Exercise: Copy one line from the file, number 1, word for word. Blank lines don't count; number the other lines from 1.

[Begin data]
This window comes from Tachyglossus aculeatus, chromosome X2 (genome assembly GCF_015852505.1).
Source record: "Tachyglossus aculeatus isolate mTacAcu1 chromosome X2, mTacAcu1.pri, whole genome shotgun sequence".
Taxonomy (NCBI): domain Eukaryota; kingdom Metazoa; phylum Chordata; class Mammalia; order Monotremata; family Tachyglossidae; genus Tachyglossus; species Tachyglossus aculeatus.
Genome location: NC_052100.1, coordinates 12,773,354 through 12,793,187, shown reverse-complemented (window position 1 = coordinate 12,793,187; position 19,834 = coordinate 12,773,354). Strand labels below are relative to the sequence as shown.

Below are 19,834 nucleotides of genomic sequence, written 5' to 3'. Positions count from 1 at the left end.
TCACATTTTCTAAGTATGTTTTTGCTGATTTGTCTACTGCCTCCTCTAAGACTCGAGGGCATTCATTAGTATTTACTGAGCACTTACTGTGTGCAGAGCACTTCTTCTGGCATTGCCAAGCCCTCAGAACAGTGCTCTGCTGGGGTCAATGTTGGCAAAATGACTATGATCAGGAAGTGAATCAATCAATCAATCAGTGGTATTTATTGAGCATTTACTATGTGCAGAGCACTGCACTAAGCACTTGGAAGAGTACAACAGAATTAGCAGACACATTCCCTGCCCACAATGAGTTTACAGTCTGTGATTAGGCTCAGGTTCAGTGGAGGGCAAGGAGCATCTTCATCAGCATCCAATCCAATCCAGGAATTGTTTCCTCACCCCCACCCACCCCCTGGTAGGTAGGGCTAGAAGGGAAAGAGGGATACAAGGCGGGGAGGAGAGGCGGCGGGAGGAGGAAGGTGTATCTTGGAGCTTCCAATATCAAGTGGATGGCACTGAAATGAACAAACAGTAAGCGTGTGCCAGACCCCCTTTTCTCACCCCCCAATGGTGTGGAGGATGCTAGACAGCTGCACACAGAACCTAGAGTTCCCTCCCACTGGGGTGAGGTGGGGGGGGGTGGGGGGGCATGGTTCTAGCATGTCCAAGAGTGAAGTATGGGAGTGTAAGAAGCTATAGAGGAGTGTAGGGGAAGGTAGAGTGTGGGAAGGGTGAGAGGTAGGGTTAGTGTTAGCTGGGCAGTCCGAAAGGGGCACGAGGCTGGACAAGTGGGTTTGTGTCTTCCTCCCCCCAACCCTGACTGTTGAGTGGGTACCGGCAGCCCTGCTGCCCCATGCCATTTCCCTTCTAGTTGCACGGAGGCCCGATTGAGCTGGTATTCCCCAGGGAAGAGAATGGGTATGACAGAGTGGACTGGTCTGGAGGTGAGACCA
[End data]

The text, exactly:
This window comes from Tachyglossus aculeatus, chromosome X2 (genome assembly GCF_015852505.1).